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Bus (Van) Terminal in St. George

We trouble so much over public transportation in the US, and still no one likes to use it.  Big buses, fancy advertisements, confusing fare collection systems, elaborate kiosks at bus stops, complicated routes and schedules, security cameras, uncomfortable seats, and a myriad of safety features too numerous to count installed to protect the driver as well as the passengers.  And in the US where everyone must have at least one car in order to survive, it’s utilized primarily by those considered “less fortunate”, unless you include Cruisers.

Down in the islands, at least on the islands of the Eastern Caribbean that we’ve visited, public transportation is simple to use, inexpensive, easy to understand, and enjoyable to ride.  I think we could learn something from their system.

They use 19-passenger vans, lots of them, all with every available seats ready for use.  There is a driver and most of the time a sidekick who occupies a little jump seat inside the sliding door.  The Sidekick functions as the Conductor; operating the sliding door, collecting fares, making change, shuffling passengers around when required, helping those who need it in or out of the van, and looking out for potential passengers. I don’t know how they get paid, but they try to keep the van full so maybe it’s a cut of the daily revenue.

The van’s stereo system is normally playing with whatever the driver wants to hear, and no one seems to mind if it’s not to their personal tastes.  There are set routes and hub stations on either side of the island, but no real schedules and no designated stops except for some turnouts along the road in more congested areas.  The drivers just seem to space themselves apart enough that we’ve rarely had to wait more than 10-15 minutes for a van.

Through the Cruiser Grapevine we’ve found the major routes that pass close to our normal anchorages as well as the important destinations, like the Grocery Store and the Chandlery.  Some of the vans may be well-worn, but they’re always clean.  You stand along the road where there’s room for the van to pull over, and when one with the right number on it comes along you hail them over.  When you want to get out, some have a beeper system installed, but otherwise just knock on the roof and they’ll pull over when they can.

In our experience the other passengers have always been pleasant and courteous. Grenadians aren’t normally gregarious, but they are normally very polite.  You greet everyone with a single greeting when entering (Good Morning/Afternoon) to which most respond, and then move in to any available seat.  We have been in close quarters many times, but I have yet to be offended by any passenger’s body odor or unwelcomed conversations.  People are dressed as well as they can and don’t board with excessive baggage or possessions, because quarters are tight.  Once or twice I’ve been asked by the Sidekick to have a small child sit on my lap in their school uniform if seats aren’t available (yes, they sometimes carry more than 19 passengers), and the Sidekick has always made sure the children get safely across the street when they exit.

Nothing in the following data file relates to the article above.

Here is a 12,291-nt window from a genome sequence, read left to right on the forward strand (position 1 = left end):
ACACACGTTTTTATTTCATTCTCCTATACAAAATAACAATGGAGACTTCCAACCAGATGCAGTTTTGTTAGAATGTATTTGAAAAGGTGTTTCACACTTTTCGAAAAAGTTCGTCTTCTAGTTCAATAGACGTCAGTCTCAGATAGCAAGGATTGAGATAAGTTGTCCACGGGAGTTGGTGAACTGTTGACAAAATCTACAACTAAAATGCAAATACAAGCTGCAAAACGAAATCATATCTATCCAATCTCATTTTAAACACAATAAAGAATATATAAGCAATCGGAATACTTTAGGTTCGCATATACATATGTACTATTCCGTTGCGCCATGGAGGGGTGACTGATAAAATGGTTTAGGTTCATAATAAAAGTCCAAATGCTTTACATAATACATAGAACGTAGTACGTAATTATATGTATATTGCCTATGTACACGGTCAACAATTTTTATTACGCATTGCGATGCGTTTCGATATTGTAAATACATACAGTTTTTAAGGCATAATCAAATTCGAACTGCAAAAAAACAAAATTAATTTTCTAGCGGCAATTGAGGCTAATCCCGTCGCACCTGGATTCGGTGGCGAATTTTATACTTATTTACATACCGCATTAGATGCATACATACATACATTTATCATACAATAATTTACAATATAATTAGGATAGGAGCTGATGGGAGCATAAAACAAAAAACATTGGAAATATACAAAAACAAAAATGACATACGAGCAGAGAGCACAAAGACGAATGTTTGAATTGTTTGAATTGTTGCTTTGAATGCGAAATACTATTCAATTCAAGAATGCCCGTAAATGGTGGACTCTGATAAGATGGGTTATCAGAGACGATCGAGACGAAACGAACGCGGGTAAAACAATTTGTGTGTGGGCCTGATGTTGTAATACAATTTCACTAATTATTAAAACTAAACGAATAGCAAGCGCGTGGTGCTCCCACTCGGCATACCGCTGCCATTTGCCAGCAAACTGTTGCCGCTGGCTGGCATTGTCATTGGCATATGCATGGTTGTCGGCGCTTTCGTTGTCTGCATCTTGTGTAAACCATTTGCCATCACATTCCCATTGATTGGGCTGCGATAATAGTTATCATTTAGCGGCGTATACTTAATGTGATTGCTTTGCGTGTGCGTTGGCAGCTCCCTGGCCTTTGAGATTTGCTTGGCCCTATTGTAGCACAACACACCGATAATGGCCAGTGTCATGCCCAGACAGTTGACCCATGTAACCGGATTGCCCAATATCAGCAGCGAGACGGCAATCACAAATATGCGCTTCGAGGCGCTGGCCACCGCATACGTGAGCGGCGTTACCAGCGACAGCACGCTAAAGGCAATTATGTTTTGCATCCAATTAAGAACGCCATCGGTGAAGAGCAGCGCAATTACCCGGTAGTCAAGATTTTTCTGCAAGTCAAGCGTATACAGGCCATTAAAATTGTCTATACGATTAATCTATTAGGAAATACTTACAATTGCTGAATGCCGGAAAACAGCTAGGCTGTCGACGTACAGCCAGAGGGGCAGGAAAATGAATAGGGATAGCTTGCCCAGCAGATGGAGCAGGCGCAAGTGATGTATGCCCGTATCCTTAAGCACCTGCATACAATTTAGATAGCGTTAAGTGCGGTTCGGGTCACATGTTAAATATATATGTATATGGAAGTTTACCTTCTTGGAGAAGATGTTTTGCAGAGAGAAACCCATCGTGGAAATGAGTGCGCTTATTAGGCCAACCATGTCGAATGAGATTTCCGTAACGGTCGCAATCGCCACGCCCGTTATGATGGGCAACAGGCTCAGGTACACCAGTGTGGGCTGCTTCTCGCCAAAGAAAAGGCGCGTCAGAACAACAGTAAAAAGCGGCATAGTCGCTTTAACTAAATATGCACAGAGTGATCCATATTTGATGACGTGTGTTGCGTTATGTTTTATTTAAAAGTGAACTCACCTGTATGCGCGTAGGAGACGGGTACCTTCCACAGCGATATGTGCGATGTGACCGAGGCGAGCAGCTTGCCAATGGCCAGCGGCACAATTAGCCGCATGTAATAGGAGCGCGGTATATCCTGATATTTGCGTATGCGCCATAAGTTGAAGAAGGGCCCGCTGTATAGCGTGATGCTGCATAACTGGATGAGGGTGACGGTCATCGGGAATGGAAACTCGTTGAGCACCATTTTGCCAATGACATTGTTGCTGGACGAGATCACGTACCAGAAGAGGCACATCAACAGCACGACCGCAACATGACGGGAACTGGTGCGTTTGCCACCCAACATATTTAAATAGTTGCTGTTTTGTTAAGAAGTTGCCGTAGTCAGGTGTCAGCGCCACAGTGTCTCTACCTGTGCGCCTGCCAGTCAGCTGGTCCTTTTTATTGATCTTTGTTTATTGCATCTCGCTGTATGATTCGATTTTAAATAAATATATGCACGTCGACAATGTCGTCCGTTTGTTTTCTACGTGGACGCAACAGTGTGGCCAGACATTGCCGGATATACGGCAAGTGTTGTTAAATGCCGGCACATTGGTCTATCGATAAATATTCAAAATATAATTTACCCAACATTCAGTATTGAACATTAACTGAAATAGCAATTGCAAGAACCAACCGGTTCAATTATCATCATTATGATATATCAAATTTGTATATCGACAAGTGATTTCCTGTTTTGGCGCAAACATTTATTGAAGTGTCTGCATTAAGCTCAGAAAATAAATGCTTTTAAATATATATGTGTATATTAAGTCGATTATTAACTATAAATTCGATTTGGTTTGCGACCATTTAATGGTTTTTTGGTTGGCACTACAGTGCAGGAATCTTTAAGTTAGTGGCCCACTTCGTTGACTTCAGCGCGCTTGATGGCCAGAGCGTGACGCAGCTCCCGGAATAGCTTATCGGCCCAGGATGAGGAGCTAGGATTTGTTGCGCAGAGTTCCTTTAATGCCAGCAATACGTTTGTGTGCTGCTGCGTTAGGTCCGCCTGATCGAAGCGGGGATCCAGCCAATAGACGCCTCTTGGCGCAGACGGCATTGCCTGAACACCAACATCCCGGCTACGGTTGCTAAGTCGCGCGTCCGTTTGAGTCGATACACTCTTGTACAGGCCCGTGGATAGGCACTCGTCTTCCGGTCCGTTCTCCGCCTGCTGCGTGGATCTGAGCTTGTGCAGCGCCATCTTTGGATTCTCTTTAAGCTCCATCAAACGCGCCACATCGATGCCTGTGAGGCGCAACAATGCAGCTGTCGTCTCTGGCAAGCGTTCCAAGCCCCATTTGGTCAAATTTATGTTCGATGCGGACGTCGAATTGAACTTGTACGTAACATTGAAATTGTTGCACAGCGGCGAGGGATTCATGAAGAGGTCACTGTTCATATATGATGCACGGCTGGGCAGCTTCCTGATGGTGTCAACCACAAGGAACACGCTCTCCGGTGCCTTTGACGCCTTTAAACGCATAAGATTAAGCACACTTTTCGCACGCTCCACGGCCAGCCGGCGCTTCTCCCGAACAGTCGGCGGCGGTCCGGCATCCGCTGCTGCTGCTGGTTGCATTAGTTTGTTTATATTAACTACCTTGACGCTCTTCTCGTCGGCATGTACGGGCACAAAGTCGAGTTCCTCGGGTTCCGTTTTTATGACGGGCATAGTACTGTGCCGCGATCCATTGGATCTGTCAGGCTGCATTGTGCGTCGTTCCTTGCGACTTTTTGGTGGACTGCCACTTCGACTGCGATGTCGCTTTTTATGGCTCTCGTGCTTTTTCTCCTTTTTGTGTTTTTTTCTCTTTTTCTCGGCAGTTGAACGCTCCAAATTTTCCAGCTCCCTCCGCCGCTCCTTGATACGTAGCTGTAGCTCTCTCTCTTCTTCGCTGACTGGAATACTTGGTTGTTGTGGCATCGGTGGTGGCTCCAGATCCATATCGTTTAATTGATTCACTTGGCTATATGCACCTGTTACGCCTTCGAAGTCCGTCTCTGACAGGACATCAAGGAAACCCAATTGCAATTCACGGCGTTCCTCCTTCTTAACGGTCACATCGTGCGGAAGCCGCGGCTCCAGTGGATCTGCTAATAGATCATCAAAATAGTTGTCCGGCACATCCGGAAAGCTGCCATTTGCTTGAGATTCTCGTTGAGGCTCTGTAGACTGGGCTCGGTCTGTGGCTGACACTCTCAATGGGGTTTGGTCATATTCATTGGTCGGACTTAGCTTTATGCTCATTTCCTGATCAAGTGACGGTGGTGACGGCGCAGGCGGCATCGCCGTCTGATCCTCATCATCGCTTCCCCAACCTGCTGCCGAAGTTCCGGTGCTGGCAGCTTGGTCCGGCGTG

What’s the fare?  For everything except a cross-island ride, it’s $2.50 EC (Eastern Caribbean Dollars) per person one way.  These days that’s about $0.90 US; no transfers, no discount cards, no special deals, and I’ve yet to see anyone dash to skip out on paying their fare.  There might be a special deal for school kids in uniform, but I’m not sure.

Are there down sides? Sure.  We’ve had drivers that go way too fast; most will slow down if you ask them to, but not always.  Roads are normally well paved, but they’re narrow and wind up and down the steep hills with vehicles parked on both sides, so drivers have to weave and work with oncoming traffic, however everyone appears to cooperate.  If there’s an accident ahead of you forget it because going around is seldom an option, but we’ve rarely seen them.  The routes aren’t easily accessible on some parts of the island.  Yesterday we walked up a very steep hill to get to the main road, and one boatyard where we hauled out was so far from the main road that we didn’t even try, but for the most part they are accessible.

It’s a simple system, and one that works well from my viewpoint.  I’ve yet to see a public parking garage or large parking lot, which leads me to believe that this is the only way many can get to work, and the way many kids get to school, and I don’t think they want to lose it. I don’t see any way it could work better.  Maybe it’s not the answer for US Public Transit, but it works here, and we make use of it on a regular basis.

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